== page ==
The 2nd Amendment: freedom or ignorance?

In a country where 142 new school shootings have happened since 2013, it seems that there should be a massive outcry for gun control to be more regulated and promoted on a larger scale. And yet, in the wake of the plethora of school shootings, movie theatre shootings, and outright massacres going on in this country, there are still a great majority of people pushing the second amendment. While the second amendment states that, “a well regulated Militia, being necessary to the security of a free State, the right of the people to keep and bear Arms, shall not be infringed”, I think that there should be infringement on this law that is breaking down the trust of our nation’s schools in the selling of guns. Should anyone really be allowed to own a weapon, when we have been exposing our children to the kind of cruel and horrific manslaughter we once thought only existed in video games?

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In this graphic, we see the frightening spread of mass shootings in the United States just this year. This problem seems to keep escalating, and yet, nothing seems to be done. Only in the wake of each incident do we hear regrets, apologies, and sorrows, yet nothing has been done or is being done about prevention and even more importantly, gun control.

Schools hold the future of our country within their walls, and to expose children to the fear of someone coming into their school and shooting them is one thing, but to not necessarily change the root of the problem at any level is another thing. A poll shows that the American public voted that the sale of firearms should be more strict at 47% in 2014, curiously down from the 58% in 2012, and the 78% in 1990. It seems that the American public does not see a threat in the sale of firearms, especially when the stats also show that only 26% believe there should be a law to ban the possession of a handgun from regular citizens, while 73% said there should not be a ban.

Why are we so obsessed with the right to bear arms, rather than looking at the benefits of gun control for the youth of our nation? A lot of foreign first world countries, such as Australia, are absolutely appalled and upset at the ways in which America has not done anything to fix or deal with the gun control and school shooting problems. In a quote from ThinkProgress.org, they state that,” Australians have been calling out the U.S. for not responding to gun massacres the way their country did two decades ago. In 1996, after a man went on a rampage with a semi-automatic rifle and killed 35 people, Australia banned high-powered rifles and enacted strict licensing requirements.Since then, Australia has seen no mass shootings, which are defined as five or more people being shot. And millions of Australians still own guns.”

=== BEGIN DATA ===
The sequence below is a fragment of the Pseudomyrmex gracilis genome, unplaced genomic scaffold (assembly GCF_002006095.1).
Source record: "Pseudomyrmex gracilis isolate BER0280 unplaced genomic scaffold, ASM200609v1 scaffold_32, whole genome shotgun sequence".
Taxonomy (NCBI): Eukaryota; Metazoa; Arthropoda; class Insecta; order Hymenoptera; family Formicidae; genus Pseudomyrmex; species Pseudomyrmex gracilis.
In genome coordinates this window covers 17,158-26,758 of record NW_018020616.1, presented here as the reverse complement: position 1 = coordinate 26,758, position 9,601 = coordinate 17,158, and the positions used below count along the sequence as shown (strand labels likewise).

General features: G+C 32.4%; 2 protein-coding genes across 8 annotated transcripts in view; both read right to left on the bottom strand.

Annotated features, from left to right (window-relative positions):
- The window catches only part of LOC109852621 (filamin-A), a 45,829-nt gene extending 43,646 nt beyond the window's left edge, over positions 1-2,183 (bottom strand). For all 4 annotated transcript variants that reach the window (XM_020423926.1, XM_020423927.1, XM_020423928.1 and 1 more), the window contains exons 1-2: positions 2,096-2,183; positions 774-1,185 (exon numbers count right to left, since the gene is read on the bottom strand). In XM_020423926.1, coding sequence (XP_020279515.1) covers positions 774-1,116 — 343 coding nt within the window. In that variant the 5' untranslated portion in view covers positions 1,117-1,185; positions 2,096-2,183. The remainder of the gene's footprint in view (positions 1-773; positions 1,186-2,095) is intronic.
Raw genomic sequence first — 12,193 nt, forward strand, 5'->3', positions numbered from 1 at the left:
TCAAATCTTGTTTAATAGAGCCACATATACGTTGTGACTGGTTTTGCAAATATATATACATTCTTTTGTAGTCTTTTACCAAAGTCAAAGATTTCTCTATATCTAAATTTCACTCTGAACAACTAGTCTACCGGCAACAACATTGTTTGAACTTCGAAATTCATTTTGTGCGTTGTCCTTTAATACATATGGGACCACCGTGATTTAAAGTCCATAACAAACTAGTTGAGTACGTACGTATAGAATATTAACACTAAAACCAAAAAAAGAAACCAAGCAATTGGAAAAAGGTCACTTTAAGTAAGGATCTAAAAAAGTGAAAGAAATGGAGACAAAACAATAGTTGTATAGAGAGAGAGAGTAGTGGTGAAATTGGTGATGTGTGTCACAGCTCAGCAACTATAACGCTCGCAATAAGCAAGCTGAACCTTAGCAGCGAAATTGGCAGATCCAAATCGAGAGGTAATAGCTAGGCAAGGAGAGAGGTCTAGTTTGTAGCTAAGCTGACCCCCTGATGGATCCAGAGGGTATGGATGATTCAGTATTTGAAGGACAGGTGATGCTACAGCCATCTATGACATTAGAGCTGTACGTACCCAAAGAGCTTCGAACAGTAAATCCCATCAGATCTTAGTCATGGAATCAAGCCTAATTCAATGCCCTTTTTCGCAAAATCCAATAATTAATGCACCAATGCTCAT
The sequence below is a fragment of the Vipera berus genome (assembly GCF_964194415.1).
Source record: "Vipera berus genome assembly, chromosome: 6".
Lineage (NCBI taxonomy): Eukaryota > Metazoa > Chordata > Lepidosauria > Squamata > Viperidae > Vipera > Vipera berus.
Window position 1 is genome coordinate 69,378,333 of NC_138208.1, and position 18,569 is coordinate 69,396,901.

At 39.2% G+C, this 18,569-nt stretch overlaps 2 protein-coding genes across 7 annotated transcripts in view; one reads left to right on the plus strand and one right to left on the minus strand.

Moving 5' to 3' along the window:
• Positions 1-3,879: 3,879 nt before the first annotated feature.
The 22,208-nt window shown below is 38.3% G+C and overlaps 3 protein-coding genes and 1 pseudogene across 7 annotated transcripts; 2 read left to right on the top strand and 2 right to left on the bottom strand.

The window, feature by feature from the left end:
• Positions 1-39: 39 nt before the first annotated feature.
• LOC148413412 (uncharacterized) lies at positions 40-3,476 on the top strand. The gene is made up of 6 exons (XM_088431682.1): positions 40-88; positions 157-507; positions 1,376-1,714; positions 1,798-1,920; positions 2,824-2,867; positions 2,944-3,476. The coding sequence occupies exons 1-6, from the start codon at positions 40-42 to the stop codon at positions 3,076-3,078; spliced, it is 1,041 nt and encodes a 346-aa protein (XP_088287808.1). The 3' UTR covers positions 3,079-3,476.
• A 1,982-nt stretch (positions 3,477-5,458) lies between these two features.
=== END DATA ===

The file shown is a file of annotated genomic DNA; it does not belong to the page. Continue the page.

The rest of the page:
From the outside looking in, it seems as though we are a country so caught up in the notion of our rights as citizens to freedom, that we are ignorant to the idea that freedom comes at a cost, and in our case with mass shootings, it is at the cost of our fellow Americans’ lives. If we were to take a step back and look at the root of the problem, a lack of gun control, we could see that we wouldn’t be losing our right to freedom by increasing gun control, but we would be opening our eyes for the first time to new ways of practicing gun ownership safely in America. We need to stop being so ignorant of the harm being done by not enforcing gun control, and start learning from countries like Australia to change our country for the better.